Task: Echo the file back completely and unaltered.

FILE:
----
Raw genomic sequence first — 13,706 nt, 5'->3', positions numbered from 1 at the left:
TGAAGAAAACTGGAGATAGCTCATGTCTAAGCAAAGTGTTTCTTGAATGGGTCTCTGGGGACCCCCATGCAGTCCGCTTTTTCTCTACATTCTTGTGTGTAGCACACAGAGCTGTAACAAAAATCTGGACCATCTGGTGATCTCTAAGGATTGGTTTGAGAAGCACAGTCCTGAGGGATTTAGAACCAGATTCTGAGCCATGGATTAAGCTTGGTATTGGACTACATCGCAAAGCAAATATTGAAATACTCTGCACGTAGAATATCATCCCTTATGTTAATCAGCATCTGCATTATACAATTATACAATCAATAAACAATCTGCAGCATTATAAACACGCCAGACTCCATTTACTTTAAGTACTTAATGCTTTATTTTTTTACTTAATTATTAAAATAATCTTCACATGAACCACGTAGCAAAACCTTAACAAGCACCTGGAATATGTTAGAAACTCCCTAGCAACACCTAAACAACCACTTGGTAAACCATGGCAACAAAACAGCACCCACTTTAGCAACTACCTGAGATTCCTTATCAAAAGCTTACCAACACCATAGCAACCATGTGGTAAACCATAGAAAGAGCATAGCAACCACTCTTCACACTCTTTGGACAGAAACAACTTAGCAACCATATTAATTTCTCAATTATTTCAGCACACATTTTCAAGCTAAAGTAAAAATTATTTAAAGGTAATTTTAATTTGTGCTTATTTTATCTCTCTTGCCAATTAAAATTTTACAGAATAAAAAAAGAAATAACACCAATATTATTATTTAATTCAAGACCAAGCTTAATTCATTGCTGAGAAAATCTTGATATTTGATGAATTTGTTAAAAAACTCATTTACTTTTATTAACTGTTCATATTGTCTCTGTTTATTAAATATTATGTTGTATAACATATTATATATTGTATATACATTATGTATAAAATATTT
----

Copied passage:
Raw genomic sequence first — 13,706 nt, 5'->3', positions numbered from 1 at the left:
TGAAGAAAACTGGAGATAGCTCATGTCTAAGCAAAGTGTTTCTTGAATGGGTCTCTGGGGACCCCCATGCAGTCCGCTTTTTCTCTACATTCTTGTGTGTAGCACACAGAGCTGTAACAAAAATCTGGACCATCTGGTGATCTCTAAGGATTGGTTTGAGAAGCACAGTCCTGAGGGATTTAGAACCAGATTCTGAGCCATGGATTAAGCTTGGTATTGGACTACATCGCAAAGCAAATATTGAAATACTCTGCACGTAGAATATCATCCCTTATGTTAATCAGCATCTGCATTATACAATTATACAATCAATAAACAATCTGCAGCATTATAAACACGCCAGACTCCATTTACTTTAAGTACTTAATGCTTTATTTTTTTACTTAATTATTAAAATAATCTTCACATGAACCACGTAGCAAAACCTTAACAAGCACCTGGAATATGTTAGAAACTCCCTAGCAACACCTAAACAACCACTTGGTAAACCATGGCAACAAAACAGCACCCACTTTAGCAACTACCTGAGATTCCTTATCAAAAGCTTACCAACACCATAGCAACCATGTGGTAAACCATAGAAAGAGCATAGCAACCACTCTTCACACTCTTTGGACAGAAACAACTTAGCAACCATATTAATTTCTCAATTATTTCAGCACACATTTTCAAGCTAAAGTAAAAATTATTTAAAGGTAATTTTAATTTGTGCTTATTTTATCTCTCTTGCCAATTAAAATTTTACAGAATAAAAAAAGAAATAACACCAATATTATTATTTAATTCAAGACCAAGCTTAATTCATTGCTGAGAAAATCTTGATATTTGATGAATTTGTTAAAAAACTCATTTACTTTTATTAACTGTTCATATTGTCTCTGTTTATTAAATATTATGTTGTATAACATATTATATATTGTATATACATTATGTATAAAATATTT